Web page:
Up to a third of all companies accessing the R&D tax incentive may have some of their claim clawed back, with the government still planning to introduce retrospective changes to the scheme.
Significant reforms to the research and development tax incentive (RDTI) are currently before Parliament and the subject of a senate inquiry. The changes amount to a $1.8 billion cut to the scheme and include the introduction of a $4 million cap for smaller firms and an “intensity measure” to calculate the size of the offset for larger companies.
The government had planned to pass the legislation early last year but was knocked back by the senate committee. The reintroduced bill stalled in Parliament again, and the government failed to pass it by the end of the 2019-20 financial year.
It was revealed at a recent Senate committee hearing that the government still planned to apply the changes retrospectively to the 2019-20 financial year, if it is eventually passed by Parliament.
But companies claiming the offset in their annual tax return have been told to make the claim based on the current scheme. These claims made before the legislation has been passed will then have to be amended if the changes are eventually approved by Parliament.
An e-bulletin sent last month by the ATO confirmed that until the RDTI bill receives Royal Assent, the “existing legislation will continue to apply”.
“Companies need to continue to register for the program under the existing legislation,” the notice said.
In figures released in answer to a question on notice from the Senate hearing, the Industry department revealed that last year about 30 per cent of companies had filed their RDTI claim by September.
If this trend continues this year, then up to 30 per cent of companies accessing the RDTI may have to amend their claim if the legislation is passed. The changes would likely reduce the size of the offset for most companies, meaning their claims will be clawed back by the government if they have been filed before the legislation gets the green light.
A spokesperson for Industry said the figure provided on notice related to companies which registered for the scheme in that timeframe, not companies actually claiming the offset with the ATO.
“When companies choose to file their RDTI claim with the ATO is a matter for the company. This figure may vary from the number of companies who register in the period,” the spokesperson told InnovationAus.
The Opposition has been critical of the planned changes to the RDTI, with shadow industry minister Brendan O’Connor raising concerns with them being applied retrospectively.
“First the government tried to claim the cuts weren’t retrospective, only to have the tax office contradict them and advise companies that if the bill passes, retrospective assessments will happen,” Mr O’Connor told InnovationAus.
“Now we learn that almost one in three of those businesses is likely to have their legitimate research and development tax incentive retrospectively clawed back. The government has been talking up innovative firms while pressing ahead with a bill that will rip $1.8 billion from those innovative firms – many having their incentive removed retrospectively.”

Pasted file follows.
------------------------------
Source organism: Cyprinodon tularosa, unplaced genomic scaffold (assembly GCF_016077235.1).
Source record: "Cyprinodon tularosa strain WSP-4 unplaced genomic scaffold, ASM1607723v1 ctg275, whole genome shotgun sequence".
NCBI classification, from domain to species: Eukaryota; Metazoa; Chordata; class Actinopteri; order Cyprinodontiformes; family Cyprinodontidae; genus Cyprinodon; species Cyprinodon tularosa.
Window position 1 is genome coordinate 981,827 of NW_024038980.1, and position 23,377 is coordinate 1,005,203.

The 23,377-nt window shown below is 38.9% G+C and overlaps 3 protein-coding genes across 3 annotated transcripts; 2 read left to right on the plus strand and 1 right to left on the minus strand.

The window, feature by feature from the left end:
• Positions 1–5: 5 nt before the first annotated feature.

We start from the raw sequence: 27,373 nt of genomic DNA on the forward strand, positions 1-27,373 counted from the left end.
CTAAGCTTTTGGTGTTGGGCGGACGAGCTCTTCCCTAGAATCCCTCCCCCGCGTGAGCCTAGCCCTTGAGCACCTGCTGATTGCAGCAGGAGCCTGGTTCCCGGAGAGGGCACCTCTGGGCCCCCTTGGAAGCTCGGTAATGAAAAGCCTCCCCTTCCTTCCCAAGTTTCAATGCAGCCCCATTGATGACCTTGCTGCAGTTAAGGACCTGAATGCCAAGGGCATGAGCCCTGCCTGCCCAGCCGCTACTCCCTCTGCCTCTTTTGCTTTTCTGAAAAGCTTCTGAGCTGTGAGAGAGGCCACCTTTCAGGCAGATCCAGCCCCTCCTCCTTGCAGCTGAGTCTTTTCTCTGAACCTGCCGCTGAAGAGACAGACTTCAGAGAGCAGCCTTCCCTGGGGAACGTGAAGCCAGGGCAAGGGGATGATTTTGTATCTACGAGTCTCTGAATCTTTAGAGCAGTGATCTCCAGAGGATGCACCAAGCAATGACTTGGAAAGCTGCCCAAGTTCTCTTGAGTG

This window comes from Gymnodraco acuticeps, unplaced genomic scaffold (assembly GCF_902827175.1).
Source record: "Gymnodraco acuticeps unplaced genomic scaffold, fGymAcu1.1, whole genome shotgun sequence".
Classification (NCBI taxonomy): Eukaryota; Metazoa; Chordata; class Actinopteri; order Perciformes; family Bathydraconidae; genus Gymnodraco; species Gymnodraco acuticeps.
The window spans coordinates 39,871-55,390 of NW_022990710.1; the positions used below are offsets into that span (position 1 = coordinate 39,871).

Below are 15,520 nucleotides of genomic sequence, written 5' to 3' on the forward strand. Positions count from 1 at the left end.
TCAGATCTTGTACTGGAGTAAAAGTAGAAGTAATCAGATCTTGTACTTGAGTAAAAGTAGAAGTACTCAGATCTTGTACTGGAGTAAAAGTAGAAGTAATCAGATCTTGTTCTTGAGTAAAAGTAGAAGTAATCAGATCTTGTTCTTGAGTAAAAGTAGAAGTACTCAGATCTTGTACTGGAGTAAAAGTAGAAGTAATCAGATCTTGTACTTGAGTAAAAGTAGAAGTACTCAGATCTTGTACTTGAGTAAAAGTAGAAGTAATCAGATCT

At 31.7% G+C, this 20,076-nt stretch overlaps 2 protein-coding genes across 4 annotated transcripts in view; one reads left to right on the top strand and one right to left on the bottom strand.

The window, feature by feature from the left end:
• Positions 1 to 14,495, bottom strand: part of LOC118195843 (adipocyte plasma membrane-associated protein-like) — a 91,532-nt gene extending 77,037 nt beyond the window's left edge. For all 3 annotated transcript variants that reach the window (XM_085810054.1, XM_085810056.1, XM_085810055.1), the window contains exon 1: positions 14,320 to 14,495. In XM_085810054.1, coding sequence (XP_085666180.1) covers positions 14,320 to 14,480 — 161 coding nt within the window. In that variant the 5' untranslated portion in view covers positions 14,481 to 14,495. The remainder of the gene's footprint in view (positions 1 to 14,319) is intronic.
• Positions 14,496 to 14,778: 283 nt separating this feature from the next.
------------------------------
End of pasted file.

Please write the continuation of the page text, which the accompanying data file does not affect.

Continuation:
The Industry department has also released its response to the scathing Small Business Ombudsman report into the RDTI scheme. The report was handed to government in December last year, and the ATO and Industry department issued a response in February, but this was not made public.
In the report, small business ombudsman Kate Carnell labelled the scheme untimely, inconsistent and having had a “devastating impact” on many companies it is meant to be helping.
Included in Ms Carnell’s 24 recommendations to government were for compliance audits to take place as close as possible to the first year of registration of a project, for guidance material to be comprehensive, clear and up-to-date, to make record-keeping requirements more simple and assistance be given to small businesses in identifying and retaining professional and responsible R&D consultants.
In their response, Industry department head of division Duncan McIntyre and ATO deputy commissioner Tim Dyce said all of these recommendations were being considered by the government.
Following the report, the departments are making more of an effort to make it clear what records are needed when making a claim, and to provide examples of what is an eligible software claim under the scheme.
“We are exploring ways to work with stakeholders and companies to gain a greater understanding of how companies, in particular startups and small businesses, keep records,” the department heads said.
“While initial consultation has commenced, further engagement will occur in the coming months. This will assist in the development of clear guidance to companies on the types of records and other evidence we require of them.”
The government is also considering removing all references to the Frascati Manual in defining what an eligible software claim is in order to “avoid confusion”, using more contemporary examples of claims instead.
Further training was provided to RDTI staff with an emphasis on customer service in engagement following the critical report, while the department has also begun offering to meet claimants when it is undertaking statutory assessments.
In the response, the government said it was unable to publicise advance findings due to confidentiality provisions, but the Innovation and Science Australia Board will start to make general determinations public.
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